Also remember, usually no one publishes a first-author paper in Lancet/NEJM/etc. as their very first publication in their CV. Everyone has to start somewhere to get their feet wet, like case reports and retrospective studies.
This.
 

failedatlife

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Jul 20, 2016
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There are med students who can do all the statistics without relying on statisticians. There are med students who help with protocols and prospective studies. There are med students who come up with their own ideas after reading literature.

After you work with the same mentor for years and write several papers with them, you know what they want in your paper and the quality of your first manuscript draft gets better over time. Eventually your mentor revises less and less.
...And this matters to PD because?????

This is all really nice (i.e.: I enjoyed doing everything you listed in med school), but at the end of the day NO ONE cares. It's your Step 1 or bust kids, just focus on that. Let the future unmatched people (like myself in a year) sit and write your papers when you become residents and later attendings in the fields we failed to match in.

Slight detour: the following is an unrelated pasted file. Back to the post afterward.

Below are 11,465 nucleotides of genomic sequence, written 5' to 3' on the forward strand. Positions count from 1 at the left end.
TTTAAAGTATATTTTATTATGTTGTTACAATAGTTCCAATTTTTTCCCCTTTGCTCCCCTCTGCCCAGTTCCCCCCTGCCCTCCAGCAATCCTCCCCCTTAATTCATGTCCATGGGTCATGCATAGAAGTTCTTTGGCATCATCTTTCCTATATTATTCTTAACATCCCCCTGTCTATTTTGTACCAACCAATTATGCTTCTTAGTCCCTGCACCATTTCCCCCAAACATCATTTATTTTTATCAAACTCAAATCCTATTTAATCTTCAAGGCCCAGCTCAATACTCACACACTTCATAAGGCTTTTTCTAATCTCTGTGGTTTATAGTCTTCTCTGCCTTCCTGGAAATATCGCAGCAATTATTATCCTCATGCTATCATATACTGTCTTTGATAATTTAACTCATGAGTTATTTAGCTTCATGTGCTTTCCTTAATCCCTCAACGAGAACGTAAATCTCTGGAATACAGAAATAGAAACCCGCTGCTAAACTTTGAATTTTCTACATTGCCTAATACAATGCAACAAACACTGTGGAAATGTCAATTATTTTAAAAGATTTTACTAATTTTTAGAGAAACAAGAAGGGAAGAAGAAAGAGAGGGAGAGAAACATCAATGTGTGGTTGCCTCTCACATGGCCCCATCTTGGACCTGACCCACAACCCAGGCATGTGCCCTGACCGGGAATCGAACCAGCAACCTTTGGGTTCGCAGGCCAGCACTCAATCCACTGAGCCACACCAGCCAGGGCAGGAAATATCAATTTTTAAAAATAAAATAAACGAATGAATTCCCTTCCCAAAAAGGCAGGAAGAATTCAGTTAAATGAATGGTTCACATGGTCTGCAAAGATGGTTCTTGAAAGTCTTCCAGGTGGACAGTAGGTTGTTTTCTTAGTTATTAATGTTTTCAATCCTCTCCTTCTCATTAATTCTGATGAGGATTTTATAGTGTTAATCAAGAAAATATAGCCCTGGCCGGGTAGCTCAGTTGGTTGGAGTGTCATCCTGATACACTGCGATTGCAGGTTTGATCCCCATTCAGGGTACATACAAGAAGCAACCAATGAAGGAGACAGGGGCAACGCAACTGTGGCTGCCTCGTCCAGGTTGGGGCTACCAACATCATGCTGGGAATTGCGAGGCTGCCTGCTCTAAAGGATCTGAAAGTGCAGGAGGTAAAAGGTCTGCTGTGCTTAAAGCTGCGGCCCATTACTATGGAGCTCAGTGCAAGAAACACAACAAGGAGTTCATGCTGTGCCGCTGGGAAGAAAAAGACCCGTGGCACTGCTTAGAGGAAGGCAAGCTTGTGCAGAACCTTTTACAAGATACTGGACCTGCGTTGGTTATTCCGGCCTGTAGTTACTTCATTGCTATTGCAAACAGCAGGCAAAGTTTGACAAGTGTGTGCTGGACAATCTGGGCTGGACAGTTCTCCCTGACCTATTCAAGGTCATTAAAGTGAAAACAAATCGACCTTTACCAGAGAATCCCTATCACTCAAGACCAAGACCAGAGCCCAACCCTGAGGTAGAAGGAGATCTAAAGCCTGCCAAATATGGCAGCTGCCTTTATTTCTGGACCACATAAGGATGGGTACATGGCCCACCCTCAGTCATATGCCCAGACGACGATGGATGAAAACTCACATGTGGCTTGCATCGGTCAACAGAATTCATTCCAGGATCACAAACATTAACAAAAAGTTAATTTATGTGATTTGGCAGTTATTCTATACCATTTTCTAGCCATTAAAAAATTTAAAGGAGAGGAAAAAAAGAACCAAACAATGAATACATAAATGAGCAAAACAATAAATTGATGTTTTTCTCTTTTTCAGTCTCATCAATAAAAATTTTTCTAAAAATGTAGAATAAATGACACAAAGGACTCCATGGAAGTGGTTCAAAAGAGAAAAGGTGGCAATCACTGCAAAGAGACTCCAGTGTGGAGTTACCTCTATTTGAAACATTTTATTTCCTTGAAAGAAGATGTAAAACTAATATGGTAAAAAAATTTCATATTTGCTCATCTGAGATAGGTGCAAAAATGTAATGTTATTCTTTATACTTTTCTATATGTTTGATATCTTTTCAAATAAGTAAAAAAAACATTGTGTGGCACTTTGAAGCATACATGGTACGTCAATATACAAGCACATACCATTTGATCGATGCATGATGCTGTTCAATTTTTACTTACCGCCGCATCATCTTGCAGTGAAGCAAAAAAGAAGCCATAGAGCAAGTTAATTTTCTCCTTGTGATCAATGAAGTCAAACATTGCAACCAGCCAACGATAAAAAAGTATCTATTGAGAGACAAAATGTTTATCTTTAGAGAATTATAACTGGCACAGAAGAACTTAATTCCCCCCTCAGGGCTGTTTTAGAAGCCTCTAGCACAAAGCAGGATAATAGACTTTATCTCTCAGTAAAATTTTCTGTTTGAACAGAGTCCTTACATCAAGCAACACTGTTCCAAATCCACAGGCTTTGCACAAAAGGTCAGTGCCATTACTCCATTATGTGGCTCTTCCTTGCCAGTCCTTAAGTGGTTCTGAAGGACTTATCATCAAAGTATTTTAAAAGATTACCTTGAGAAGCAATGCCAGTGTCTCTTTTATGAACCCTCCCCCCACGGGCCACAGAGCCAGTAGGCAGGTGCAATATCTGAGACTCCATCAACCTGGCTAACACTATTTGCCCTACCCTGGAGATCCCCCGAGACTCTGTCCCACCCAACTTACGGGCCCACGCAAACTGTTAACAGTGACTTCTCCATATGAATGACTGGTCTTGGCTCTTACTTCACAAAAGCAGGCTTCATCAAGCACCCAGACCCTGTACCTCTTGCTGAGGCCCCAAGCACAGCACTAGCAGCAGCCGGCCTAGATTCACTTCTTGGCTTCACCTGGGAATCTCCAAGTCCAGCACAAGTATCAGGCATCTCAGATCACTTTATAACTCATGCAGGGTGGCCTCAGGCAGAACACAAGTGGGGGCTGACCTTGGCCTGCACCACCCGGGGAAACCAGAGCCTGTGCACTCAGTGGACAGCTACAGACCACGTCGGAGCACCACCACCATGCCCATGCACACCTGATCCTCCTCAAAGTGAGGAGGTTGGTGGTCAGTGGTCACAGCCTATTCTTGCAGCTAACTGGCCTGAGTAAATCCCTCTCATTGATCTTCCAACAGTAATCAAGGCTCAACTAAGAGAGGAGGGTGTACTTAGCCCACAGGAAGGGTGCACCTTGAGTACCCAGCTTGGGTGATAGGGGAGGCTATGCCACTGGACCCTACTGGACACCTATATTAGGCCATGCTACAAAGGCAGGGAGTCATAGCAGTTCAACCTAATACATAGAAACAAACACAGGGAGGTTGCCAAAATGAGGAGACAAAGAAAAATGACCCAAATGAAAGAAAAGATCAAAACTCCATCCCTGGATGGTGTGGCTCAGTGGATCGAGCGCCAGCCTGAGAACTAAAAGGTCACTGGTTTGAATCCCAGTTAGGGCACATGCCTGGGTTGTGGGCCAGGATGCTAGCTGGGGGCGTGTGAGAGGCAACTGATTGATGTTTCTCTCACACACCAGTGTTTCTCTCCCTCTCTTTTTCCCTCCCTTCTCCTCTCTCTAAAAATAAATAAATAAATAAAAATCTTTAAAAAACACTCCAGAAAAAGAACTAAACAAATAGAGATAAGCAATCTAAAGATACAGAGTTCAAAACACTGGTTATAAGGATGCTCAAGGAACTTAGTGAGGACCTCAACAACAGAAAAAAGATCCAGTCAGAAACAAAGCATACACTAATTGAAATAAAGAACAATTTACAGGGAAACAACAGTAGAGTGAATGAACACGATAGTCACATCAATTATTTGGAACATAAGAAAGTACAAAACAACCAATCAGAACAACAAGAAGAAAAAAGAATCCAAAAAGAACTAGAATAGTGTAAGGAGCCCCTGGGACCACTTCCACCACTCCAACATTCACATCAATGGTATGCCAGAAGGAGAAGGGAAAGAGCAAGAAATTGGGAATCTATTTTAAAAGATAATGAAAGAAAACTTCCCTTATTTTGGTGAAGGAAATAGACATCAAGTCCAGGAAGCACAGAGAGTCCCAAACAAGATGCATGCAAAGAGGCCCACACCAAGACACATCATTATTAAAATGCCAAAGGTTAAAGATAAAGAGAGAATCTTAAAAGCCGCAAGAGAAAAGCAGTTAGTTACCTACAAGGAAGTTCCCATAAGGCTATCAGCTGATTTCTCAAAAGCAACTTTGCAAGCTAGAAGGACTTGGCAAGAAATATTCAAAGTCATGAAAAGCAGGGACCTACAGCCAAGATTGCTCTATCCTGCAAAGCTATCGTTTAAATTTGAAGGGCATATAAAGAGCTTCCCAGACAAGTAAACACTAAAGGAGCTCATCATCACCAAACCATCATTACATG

Dwan

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...And this matters to PD because?????

This is all really nice (i.e.: I enjoyed doing everything you listed in med school), but at the end of the day NO ONE cares. It's your Step 1 or bust kids, just focus on that. Let the future unmatched people (like myself in a year) sit and write your papers when you become residents and later attendings in the fields we failed to match in.
There are many people with high step 1 and many pubs, esp in ENT. They do care, but why not take someone who has both?
 

IslandStyle808

Akuma residency or bust!
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Aug 5, 2012
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...And this matters to PD because?????

This is all really nice (i.e.: I enjoyed doing everything you listed in med school), but at the end of the day NO ONE cares. It's your Step 1 or bust kids, just focus on that. Let the future unmatched people (like myself in a year) sit and write your papers when you become residents and later attendings in the fields we failed to match in.
When a PD has to go through tons of people that have high scores, uh yeah they DO CARE about research. I know you are trying to vent as usual but lets be real here.
 
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6

68PGunner

...And this matters to PD because?????